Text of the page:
Indrani Bagchi, Times of India, 8 September 2017 Read original story here
The atmosphere in the room was slightly tense. Not angry or sullen, just uncomfortable, as Prime Minister Narendra Modi and President Xi Jinping faced each other in Xiamen, the caterwauling of Doklam still echoing in their ears.
Both leaders of big powers with thousands of years of statecraft behind them, they crested that particular wave together and engaged in “forward-looking” discussions. We might have another border agreement/ understanding, which will be good only until the next crisis pops up, which it will, because China’s expansion hunger is not easily satiated.
For ten weeks, India and China provided a rare spectacle for the world. By the end, the number of ringside spectators had grown exponentially. The resolution, when it came, brought with it life hacks for every country with a China-sized challenge.
It’s possible to deter China, by almost Gandhian means albeit 21st century style. It’s possible for a non-Chinese narrative to prevail, especially if it is borne out by history, international law and an ability to see through the Chinese game. There is a new template out there for different countries to use as they deem fit, if they seek to tame Chinese expansionism. As Shyam Saran says, a China-centric world is not inevitable, it can be successfully contested.
And some clearly are contesting it. While our attention was trained on a windswept plateau, Botswana’s President Ian Khama thumbed his nose at Beijing over Dalai Lama and declared “we are not a colony of China” – Beijing had threatened to recall its ambassador if Dalai Lama set foot in Botswana. German foreign minister Sigmar Gabriel shocked Europe when he accused China of trying to “divide” EU by paying off individual countries where they are major investors, for example Greece and Hungary.
He may also have been referring to Spain – which bent over backwards and amended its laws to throw out human rights cases by Tibetan litigants. And last week, Beijing threw a diplomatic fit when Indonesia renamed its sea the North Natuna Sea – areas China claims under its “nine-dash line”. That issue comes even as Singapore, in an unprecedented move, threw out Chinese academic Huang Jing for alleged lobbying for China.
The Brics declaration naming Pakistan and its terror groups was a bonus – though one suspects that had less to do with India and more to do with China’s own irritation with Pakistan on terrorism – remember, in Astana, Xi refused to meet Nawaz Sharif after two Chinese were murdered in Pakistan. China has grand plans for Pakistan, from agriculture, tourism, pipelines, power, etc. Pakistan’s proxy terrorists, including the ETIM, running tame are not part of that plan.
Moreover, as a result of the new Afghan policy, if Trump’s US populates Pakistani skies with attack drones and surveillance aircraft, it would put China’s nose seriously out of joint. In all the years America has begged, threatened, paid Pakistan to kick the terror habit, American economic interests were not involved. China is getting into the weeds, literally, which will affect how Pakistan lives and thinks, and prays.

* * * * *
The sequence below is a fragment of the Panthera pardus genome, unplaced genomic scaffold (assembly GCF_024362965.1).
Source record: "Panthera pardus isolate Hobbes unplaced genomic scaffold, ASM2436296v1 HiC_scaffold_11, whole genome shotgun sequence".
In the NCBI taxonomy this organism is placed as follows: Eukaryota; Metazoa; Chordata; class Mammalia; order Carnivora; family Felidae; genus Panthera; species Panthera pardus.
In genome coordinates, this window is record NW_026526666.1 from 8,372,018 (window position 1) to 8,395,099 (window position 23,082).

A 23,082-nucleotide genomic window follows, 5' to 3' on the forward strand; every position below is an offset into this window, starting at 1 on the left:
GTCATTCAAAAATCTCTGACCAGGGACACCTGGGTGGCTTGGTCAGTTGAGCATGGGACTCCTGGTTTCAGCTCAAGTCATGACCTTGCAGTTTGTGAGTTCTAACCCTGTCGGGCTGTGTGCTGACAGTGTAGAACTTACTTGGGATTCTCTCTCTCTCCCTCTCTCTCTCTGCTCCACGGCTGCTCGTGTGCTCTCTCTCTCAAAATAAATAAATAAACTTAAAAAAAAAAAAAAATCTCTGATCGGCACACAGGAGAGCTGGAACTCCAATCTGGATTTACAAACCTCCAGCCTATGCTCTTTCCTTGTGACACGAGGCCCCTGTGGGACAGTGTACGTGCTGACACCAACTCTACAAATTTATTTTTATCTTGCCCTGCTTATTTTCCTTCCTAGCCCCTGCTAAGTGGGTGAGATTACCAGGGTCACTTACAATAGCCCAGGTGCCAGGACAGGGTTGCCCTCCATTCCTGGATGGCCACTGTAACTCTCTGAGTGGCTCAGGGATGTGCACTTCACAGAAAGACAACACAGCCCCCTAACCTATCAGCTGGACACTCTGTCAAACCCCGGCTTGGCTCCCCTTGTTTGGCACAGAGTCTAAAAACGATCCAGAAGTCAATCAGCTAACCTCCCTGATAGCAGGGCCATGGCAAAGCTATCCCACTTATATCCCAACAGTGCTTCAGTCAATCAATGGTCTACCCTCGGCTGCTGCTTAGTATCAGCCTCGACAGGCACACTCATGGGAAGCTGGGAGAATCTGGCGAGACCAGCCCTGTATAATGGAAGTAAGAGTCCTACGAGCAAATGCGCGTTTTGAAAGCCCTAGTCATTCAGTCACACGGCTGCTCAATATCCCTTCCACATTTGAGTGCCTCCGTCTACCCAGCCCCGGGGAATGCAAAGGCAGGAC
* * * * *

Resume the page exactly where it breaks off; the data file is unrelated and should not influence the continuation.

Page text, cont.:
On the other hand, a Kim Jong Un running riot is fine for Xi. As long as the Americans don’t attack, China remains an important player, and everybody else is off kilter. Xi is essentially playing the same card Pakistan did for 15 years – running the Taliban in Afghanistan while positioning itself as the only broker of peace. This strategy has a definite sell-by date. China is playing master puppeteer on many fronts, but it’s unclear how many Xi will win.
Notwithstanding all this, Doklam could have turned out very differently, and we could have been licking our wounds. Chinese commentators rightly said “China is five times India’s size”, and unlike India they have not been wasting their time. Even if they did not physically attack in the eastern or western sector, China has enough tools to incapacitate India – a high quality cyber attack, perhaps on the Aadhaar ecosystem; an anti-satellite attack to immobilise Indian communications … the list can go on.
Every crisis is an opportunity. India should not let a good crisis go waste. Doklam has notched up a big achievement – the average Indian is now convinced China is an enemy. This is actually China’s biggest loss vis-à-vis India. It would have taken years to get Indian companies, states, entities to sharpen awareness of the dangers China poses. Doklam has done that in two months.
Anecdotal evidence shows growing numbers of companies reviewing their China-buy decisions, state governments becoming more vigilant, etc. It’s interesting the government accepted the Shekatkar committee report on military modernisation soon after Doklam, recognising the dangers of its present attitude.
What will be more important would be to opt for joint development of defence equipment with Japan, as suggested by the just completed defence dialogue – it’s time to look beyond the US-2, and turn the strategic convergence into reality. Prime Minister Shinzo Abe will be here next week, all eyes should be on that visit.
Bhutan should get a lot more Indian attention because, in some ways, we owe Bhutan. Bhutan has made its own strategic choice, we should be worthy of it. So stop the meaningless bickering over rupees and hydro projects. Time to invest big in Bhutan.
Watch Wolf Warrior 2, China’s Rambo flick breaking box office records. Wu Jing, the Chinese Rambo, personifies the new China – willing and able to inflict costs on those that thwart it. India played a sophisticated game in Doklam. It needs to keep playing it.